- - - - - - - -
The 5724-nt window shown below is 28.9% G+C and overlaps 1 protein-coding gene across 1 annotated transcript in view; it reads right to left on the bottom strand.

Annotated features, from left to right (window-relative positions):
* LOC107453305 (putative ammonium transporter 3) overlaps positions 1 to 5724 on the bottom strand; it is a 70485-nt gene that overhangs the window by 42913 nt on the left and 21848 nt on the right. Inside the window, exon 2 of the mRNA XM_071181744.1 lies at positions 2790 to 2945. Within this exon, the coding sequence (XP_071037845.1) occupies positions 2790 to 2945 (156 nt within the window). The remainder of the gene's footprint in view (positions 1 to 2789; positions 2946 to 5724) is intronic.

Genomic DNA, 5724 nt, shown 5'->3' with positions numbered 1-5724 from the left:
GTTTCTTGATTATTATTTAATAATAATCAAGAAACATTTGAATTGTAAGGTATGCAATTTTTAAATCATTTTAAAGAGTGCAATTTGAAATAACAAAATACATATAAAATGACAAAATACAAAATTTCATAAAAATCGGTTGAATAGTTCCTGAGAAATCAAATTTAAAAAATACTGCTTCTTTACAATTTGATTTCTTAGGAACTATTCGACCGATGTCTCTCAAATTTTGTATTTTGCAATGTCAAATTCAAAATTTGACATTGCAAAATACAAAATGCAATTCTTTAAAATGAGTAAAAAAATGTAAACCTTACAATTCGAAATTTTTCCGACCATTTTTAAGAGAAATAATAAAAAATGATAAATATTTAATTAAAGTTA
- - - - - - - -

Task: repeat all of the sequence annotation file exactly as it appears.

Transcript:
The 5724-nt window shown below is 28.9% G+C and overlaps 1 protein-coding gene across 1 annotated transcript in view; it reads right to left on the bottom strand.

Annotated features, from left to right (window-relative positions):
* LOC107453305 (putative ammonium transporter 3) overlaps positions 1 to 5724 on the bottom strand; it is a 70485-nt gene that overhangs the window by 42913 nt on the left and 21848 nt on the right. Inside the window, exon 2 of the mRNA XM_071181744.1 lies at positions 2790 to 2945. Within this exon, the coding sequence (XP_071037845.1) occupies positions 2790 to 2945 (156 nt within the window). The remainder of the gene's footprint in view (positions 1 to 2789; positions 2946 to 5724) is intronic.

Genomic DNA, 5724 nt, shown 5'->3' with positions numbered 1-5724 from the left:
GTTTCTTGATTATTATTTAATAATAATCAAGAAACATTTGAATTGTAAGGTATGCAATTTTTAAATCATTTTAAAGAGTGCAATTTGAAATAACAAAATACATATAAAATGACAAAATACAAAATTTCATAAAAATCGGTTGAATAGTTCCTGAGAAATCAAATTTAAAAAATACTGCTTCTTTACAATTTGATTTCTTAGGAACTATTCGACCGATGTCTCTCAAATTTTGTATTTTGCAATGTCAAATTCAAAATTTGACATTGCAAAATACAAAATGCAATTCTTTAAAATGAGTAAAAAAATGTAAACCTTACAATTCGAAATTTTTCCGACCATTTTTAAGAGAAATAATAAAAAATGATAAATATTTAATTAAAGTTA